Dyslexics Learn to Believe, First, Then to Overcome

The New York Times: Campus Life
Sunday, November 11, 1990

Dyslexics Learn to Believe, First, Then to Overcome


The roster of winners at last month’s Curry College alumni awards dinner was impressive: lawyer, clinical psychologist, commercial real-estate developer, interpreter, special-education teacher, film stunt coordinator, prep school alumni relations director, prison chief.

All are successes. All, too, are learning-disabled adults whose reading difficulties might have doomed them to low-level jobs. Instead, they stood before a crowd of 150 fellow alumni, faculty member and students as testaments to a program unusual in its day: Curry College’s Program for the Advancement of Learning, which in 1970 became a model college-level program for the learning-disabled.

The program “has given me many gifts,” said Nancy M. Marchetti, a 1983 Curry graduate who is now a lawyer in Washington. “The ability to distinguish between my strengths and weaknesses, the ability to compensate for those weaknesses, but most importantly, the ability to believe in myself and to achieve the goals I set for myself.”

William S. Baldwin, an award winner from the class of 1984, said, “I can’t tell you how nurturing it is to be in an environment where people are all striving for the same thing. It makes all the difference in the world.”

“It’s about learning how to learn,” said Dr. Gertrude M. Webb, who started the program after training teachers of learning-disabled elementary and high school students.

Since its founding, more than 1,400 students have earned Curry degrees. Many more learning-disabled students have graduated from other colleges that took their cue from Curry, a small liberal arts institution in this suburb south of Boston.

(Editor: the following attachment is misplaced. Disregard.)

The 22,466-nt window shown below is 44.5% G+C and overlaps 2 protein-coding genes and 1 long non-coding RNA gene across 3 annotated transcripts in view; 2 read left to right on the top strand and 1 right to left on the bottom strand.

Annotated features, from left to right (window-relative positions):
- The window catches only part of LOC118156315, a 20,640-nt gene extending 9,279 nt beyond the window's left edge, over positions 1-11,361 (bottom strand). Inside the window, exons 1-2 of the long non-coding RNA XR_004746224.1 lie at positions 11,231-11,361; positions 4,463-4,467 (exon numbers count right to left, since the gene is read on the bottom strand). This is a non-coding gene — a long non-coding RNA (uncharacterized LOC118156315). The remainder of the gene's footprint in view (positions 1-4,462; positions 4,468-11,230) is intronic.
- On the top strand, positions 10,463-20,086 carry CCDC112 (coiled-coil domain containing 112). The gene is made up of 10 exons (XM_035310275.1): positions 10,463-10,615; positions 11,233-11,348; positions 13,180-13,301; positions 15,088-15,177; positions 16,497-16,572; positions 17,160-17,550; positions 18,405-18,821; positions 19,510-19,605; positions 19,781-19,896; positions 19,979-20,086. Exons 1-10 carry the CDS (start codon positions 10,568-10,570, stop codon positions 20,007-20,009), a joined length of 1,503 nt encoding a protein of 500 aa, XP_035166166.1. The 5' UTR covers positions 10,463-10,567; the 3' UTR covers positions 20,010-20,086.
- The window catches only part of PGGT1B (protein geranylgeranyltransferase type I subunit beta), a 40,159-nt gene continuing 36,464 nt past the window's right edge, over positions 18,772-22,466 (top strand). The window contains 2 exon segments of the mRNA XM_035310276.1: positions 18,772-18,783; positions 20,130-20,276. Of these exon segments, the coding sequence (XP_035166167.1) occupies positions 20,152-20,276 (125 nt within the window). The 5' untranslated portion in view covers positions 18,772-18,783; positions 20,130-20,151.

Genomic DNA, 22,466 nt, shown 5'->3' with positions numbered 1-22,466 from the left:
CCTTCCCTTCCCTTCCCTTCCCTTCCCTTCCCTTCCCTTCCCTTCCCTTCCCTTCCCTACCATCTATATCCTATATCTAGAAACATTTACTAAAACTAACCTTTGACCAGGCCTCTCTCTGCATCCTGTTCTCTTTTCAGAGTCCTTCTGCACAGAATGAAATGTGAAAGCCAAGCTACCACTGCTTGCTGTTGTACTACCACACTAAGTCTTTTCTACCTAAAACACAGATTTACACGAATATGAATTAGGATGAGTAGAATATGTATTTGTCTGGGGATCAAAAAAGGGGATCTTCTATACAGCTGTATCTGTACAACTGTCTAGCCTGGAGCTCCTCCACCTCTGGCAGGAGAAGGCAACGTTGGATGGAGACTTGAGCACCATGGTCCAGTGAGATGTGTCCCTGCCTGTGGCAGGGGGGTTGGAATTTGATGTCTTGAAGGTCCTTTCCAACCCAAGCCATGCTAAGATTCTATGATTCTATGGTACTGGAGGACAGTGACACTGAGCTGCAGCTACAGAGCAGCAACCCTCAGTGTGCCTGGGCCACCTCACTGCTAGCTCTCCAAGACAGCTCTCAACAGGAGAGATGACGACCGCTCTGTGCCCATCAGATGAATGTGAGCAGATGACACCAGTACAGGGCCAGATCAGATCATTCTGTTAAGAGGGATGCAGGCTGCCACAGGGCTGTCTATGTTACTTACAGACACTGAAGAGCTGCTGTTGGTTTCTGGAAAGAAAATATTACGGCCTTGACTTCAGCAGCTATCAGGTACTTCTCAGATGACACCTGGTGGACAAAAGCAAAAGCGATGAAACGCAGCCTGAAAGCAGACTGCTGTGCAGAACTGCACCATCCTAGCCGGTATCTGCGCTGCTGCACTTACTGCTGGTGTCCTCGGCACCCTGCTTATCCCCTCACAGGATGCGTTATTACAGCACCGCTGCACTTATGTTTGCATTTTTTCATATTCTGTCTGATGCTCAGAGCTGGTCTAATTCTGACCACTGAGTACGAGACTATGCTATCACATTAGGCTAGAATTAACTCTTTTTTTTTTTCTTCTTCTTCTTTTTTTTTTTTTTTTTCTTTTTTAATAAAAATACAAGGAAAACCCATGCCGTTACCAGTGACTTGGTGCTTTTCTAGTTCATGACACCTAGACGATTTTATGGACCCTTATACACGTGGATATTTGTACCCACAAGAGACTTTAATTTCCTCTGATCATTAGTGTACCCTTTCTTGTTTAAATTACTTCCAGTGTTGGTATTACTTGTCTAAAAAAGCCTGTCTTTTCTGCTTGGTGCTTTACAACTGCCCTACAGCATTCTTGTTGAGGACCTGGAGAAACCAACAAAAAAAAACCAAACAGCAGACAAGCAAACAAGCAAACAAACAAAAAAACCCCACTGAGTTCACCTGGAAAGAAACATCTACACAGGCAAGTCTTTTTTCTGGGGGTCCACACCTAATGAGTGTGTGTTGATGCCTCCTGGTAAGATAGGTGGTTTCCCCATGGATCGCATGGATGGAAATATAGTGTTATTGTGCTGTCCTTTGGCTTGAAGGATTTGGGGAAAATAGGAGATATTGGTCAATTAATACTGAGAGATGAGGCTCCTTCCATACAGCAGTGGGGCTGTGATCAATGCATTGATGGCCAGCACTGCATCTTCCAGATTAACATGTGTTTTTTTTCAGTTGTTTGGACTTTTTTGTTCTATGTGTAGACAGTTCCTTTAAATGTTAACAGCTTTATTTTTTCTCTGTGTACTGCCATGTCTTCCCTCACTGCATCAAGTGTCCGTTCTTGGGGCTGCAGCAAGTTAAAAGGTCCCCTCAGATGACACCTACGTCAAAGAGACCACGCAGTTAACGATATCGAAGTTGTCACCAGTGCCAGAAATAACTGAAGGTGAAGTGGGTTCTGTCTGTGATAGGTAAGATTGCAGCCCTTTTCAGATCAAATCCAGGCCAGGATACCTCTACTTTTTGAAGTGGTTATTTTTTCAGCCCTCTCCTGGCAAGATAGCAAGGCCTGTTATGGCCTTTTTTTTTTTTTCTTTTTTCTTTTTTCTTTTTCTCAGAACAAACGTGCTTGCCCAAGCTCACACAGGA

Curry’s is “one of the finest programs” of its kind, said Virginia S. Powell, administrative director of Powell Associates, a psychological and educational consulting agency in Cambridge, Mass., that helps more than 100 families a year pick colleges.

Many of the Curry students have severe dyslexia, a brain impairment of unknown origin that makes it hard for them to recognize the words they are reading. Some have other difficulties reading or writing. Many are of above-average intelligence--all of them have to pass an entrance exam that tests their ability to handle abstract ideas.

At Curry, Dr. Webb said, they learn compensatory techniques while being given study and test-taking options that don’t turn learning difficulties into implacable barriers: they can tape lectures rather than write notes, take untimed exams and listen to homework assignments on audio cassettes while following along in textbooks.

“My ears taught my eyes how to read,” said Christopher P. Menton, one of the first students, who is now an administrator in the Massachusetts Department of Correction. After a history of failures in high school and at Boston State College, Mr. Menton came to Curry in 1972 reading at a second-grade level. A year later, he was on the dean’s list.

Michael J. Asher, a clinical psychologist and a 1980 Curry graduate honored last month, said his reputation as a troublemaker preceded him from grade to grade in elementary school. “The teacher would have a negative view already, and I would walk in and be successful at playing that role,” he said.

Now Dr. Asher trains teachers of the learning disabled at the University of Medicine and Dentistry in New Jersey.

“For many years, frustration, desperation and shame were my traveling companions,” said Deborah J. Souter, a class of 1979 award winner who teaches special education in Ontario. “Everyone in the community at Curry recognized the fact that students had learning disabilities, and they were willing to work with us and give us support.”

Curry’s student-government president, Gill Andrew Cochran, was diagnosed as having dyslexia five years ago. Not only has he raised his academic standing since high school, but he has also increased his self-confidence.

His mother, Carole C. Cochran, remembers her son as “shy, noncompetitive and frustrated,” and said she has been amazed “to see him evolve into the kind of person who says ‘Hi, I’m Drew Cochran. I’m running for president and I’d like your vote.’”